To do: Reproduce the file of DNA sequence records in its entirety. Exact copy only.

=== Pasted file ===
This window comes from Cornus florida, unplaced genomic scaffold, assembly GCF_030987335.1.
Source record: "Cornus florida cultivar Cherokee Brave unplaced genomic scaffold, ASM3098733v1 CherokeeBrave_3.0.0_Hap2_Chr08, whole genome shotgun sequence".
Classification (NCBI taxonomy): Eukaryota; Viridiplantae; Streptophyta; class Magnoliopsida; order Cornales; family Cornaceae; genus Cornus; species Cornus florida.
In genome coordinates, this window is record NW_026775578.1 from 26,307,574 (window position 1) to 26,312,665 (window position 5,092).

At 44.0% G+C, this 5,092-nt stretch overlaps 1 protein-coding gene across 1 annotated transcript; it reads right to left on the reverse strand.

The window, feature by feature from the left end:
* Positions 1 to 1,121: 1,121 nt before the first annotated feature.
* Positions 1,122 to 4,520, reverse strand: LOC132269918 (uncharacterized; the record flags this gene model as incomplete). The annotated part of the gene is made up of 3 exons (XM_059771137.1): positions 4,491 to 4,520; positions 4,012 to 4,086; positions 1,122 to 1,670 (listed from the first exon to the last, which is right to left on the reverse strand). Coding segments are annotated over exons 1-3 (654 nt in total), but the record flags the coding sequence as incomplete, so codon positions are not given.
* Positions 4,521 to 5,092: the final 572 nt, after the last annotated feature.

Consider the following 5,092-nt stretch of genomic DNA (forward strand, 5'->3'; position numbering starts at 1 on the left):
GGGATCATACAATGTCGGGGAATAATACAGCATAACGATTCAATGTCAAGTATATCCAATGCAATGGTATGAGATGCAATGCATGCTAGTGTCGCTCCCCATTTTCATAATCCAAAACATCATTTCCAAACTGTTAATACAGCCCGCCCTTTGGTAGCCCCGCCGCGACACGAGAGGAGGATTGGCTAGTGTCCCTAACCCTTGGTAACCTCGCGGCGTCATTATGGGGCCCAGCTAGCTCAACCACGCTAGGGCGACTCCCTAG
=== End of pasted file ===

This window comes from Cornus florida, unplaced genomic scaffold, assembly GCF_030987335.1.
Source record: "Cornus florida cultivar Cherokee Brave unplaced genomic scaffold, ASM3098733v1 CherokeeBrave_3.0.0_Hap2_Chr08, whole genome shotgun sequence".
Classification (NCBI taxonomy): Eukaryota; Viridiplantae; Streptophyta; class Magnoliopsida; order Cornales; family Cornaceae; genus Cornus; species Cornus florida.
In genome coordinates, this window is record NW_026775578.1 from 26,307,574 (window position 1) to 26,312,665 (window position 5,092).

At 44.0% G+C, this 5,092-nt stretch overlaps 1 protein-coding gene across 1 annotated transcript; it reads right to left on the reverse strand.

The window, feature by feature from the left end:
* Positions 1 to 1,121: 1,121 nt before the first annotated feature.
* Positions 1,122 to 4,520, reverse strand: LOC132269918 (uncharacterized; the record flags this gene model as incomplete). The annotated part of the gene is made up of 3 exons (XM_059771137.1): positions 4,491 to 4,520; positions 4,012 to 4,086; positions 1,122 to 1,670 (listed from the first exon to the last, which is right to left on the reverse strand). Coding segments are annotated over exons 1-3 (654 nt in total), but the record flags the coding sequence as incomplete, so codon positions are not given.
* Positions 4,521 to 5,092: the final 572 nt, after the last annotated feature.

Consider the following 5,092-nt stretch of genomic DNA (forward strand, 5'->3'; position numbering starts at 1 on the left):
GGGATCATACAATGTCGGGGAATAATACAGCATAACGATTCAATGTCAAGTATATCCAATGCAATGGTATGAGATGCAATGCATGCTAGTGTCGCTCCCCATTTTCATAATCCAAAACATCATTTCCAAACTGTTAATACAGCCCGCCCTTTGGTAGCCCCGCCGCGACACGAGAGGAGGATTGGCTAGTGTCCCTAACCCTTGGTAACCTCGCGGCGTCATTATGGGGCCCAGCTAGCTCAACCACGCTAGGGCGACTCCCTAG